Donegal getting the best out of injury-free Oisin Gallen

The Ballybofey sharp-shooter has been the county’s best forward over the last 12 months

Oisin Gallen burst on to the scene in the Division Two final in 2019 but completed 70 minutes for Donegal just once in the next four years. He has gotten the better of his injury troubles now and is leading the line in the number 14 jersey synonymous with Michael Murphy. Picture: Margaret McLaughlin
Oisin Gallen is ready for the challenge presented by the Derry defence this Saturday Picture: Margaret McLaughlin

Anyone who was ever in Seán Mac Cumhaill Park in Ballybofey on a regular basis over the past decade, would have seen a skinny, fair-to-reddish haired young lad kicking points for fun.

Off the right or the left, there was a kind of joy in the way he kicked them. Like he was playing in his own private All-Ireland final.

Oisin “Farrah” Gallen first emerged as a special talent for Donegal in a Croke Park draw with Kerry in 2019. He hit some superb points that evening signalling the arrival of a truly special talent.

However, he has been dogged by injuries over the past three years and has only been relatively free from them for the past 12 months.

Gallen had a great year in an annus horriblis for his county in 2023 and he is the go-to man when Donegal take on Derry today.

He is no longer the skinny kid but the deadly accuracy with both feet still remains and he is part of a deadly strike-force with team captain Patrick McBrearty, a man he has been following since the latter burst on the scene as a precocious 17-year-old.

“I have been watching how he plays and what he likes to do, and you are always just trying to link up with him,’’ says Gallen.

“Over the past few years, we have not had the chance to play together much due to him and me being injured so it is nice to be able to build that relationship this year.

“We have been playing a lot inside and he is a great footballer which makes it easy.

“And we are all hoping he will be fit, and he has been driving us on and has been a great captain that has been leading by example and from the front.”

Being injury-free for a spell has meant Gallen has been able to find the consistency required at the top level.

“It is more consistency and getting more regular football with bumps and bruises and knocks but nothing too serious.

“That is a good sign rather than the soft tissue injuries and the few surgeries that I have had over the past few years that made me miss a lot of football.”

Philosophical Gallen is determined to learn from adversity and learn to look after his body better and to take care of himself on and off the pitch.

When reminded that he never left the pitch for years, Gallen said he was not on it as much as that was part of the learning to “take care of my body.”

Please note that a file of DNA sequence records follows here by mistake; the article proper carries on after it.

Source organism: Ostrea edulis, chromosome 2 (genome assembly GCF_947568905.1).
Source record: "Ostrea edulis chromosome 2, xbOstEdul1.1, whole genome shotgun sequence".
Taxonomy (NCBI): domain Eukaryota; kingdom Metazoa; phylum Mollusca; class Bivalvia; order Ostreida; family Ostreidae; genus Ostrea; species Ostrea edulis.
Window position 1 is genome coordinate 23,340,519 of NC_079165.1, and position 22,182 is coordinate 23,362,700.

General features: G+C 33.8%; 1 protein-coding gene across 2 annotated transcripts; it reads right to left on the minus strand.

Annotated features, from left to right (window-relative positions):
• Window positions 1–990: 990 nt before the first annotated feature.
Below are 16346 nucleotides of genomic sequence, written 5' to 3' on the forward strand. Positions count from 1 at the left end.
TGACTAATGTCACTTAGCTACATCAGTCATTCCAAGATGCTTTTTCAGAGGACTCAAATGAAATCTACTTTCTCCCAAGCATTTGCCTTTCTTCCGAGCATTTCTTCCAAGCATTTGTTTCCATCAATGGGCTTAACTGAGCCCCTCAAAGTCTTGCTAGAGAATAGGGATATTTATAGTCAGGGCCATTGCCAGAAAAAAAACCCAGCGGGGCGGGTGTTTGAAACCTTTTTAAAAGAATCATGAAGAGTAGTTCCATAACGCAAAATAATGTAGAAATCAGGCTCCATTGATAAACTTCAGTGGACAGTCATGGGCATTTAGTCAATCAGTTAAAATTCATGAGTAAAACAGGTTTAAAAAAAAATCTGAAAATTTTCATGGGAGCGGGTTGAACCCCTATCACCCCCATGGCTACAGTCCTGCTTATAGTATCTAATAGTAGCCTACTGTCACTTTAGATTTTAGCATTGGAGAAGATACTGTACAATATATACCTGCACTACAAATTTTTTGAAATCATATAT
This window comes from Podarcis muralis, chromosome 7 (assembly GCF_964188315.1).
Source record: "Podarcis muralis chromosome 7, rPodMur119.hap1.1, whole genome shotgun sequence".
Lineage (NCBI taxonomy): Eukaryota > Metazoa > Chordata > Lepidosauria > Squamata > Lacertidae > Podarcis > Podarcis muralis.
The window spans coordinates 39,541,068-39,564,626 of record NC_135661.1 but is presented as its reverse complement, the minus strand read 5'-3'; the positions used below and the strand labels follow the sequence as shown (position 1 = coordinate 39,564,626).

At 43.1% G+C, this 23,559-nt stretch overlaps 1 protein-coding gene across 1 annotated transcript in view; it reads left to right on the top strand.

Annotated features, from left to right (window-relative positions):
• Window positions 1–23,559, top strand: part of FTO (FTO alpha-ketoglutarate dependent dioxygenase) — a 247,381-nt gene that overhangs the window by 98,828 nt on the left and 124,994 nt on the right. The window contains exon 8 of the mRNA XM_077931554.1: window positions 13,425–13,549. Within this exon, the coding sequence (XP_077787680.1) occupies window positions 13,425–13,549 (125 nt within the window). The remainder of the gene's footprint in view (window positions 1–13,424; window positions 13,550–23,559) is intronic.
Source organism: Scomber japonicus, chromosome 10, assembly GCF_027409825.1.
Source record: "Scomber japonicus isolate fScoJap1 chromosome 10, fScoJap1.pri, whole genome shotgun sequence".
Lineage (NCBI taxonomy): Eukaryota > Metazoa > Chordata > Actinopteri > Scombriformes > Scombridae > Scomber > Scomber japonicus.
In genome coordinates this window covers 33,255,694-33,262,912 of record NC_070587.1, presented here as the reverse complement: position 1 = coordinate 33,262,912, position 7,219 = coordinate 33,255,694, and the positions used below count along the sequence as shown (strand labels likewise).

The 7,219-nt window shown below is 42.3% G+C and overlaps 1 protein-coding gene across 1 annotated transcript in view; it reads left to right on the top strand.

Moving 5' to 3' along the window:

“I was a student, and it was easy to go down on the day off but I have a much busier schedule now and you need that few extra days to recover.

“But I still go down and do a bit an odd time.”

When asked why he is such a two-footed player, he references Luke Gavigan (brother of Martin ‘Rambo” Gavigan) as a major influence.

“I still do kick with both feet, and it is pure practice and Luke Gavigan, my coach always encouraged us to kick with both feet as he played inside himself.

“We had a strong team and were winning games, and he would have encouraged us to use our left foot and our left hand.

“Those are the simple things that you bring into games and are things you get better at through practice.”

Gallen missed the Ulster final defeat to Derry in 2022 but played against them in the Dr McKenna Cup final this year and was well impressed, even though neither side was at full strength.

“They have been on a journey from Division Four to Division One, picking up back-to-back titles and they are going for three Ulster titles in a row so they really know how to win big matches and now they have just beaten Dublin, which was a real statement.

“You can tell by the way they play that they are very fit, very comfortable on the ball, very strong, physical and they have good structure in their play and make good decisions.They are definitely very strong and in form.

“Their defenders are scoring heavily, and they have great trust in each other on the ball and that is the challenge we are going to be up against.

“It will take 20 men at their utmost to compete with this Derry side.”

Gallen does not buy the underdog tag but insists that Donegal know that Derry are the form team.

So how big a confidence-booster is it that Donegal defeated Armagh in the Division Two League final with a team that had six players who had never featured in Croke Park before?

“On paper we looked a bit weaker missing the likes of Patrick, Ryan McHugh, Eoghan Ban Gallagher, Brendan McCole etc..but we have great trust in the squad.

“We have been training together for months and we know what each other can do and we trust each other and some of those lads got a chance through luck that other lads were injured, and they certainly took their chance, which makes us stronger.

“Aaron Doherty is very gifted, and I played underage with him, and he is flying at the moment.

“We have great pace and Ciaran Moore has so much versatility and we see it in training every night and we see it also in Caolan McColgan who has just come back from injury.”

When asked what Jim McGuinness has brought to the squad ahead of their biggest test this year, he said: “It has been a great motivation for us to get the best out of ourselves and do what we can and Jim helps us to drive ourselves and gives us confidence to get better and it will never be easy to pick up titles.

“We are trying to do everything we can to be competitive against great teams like Derry.”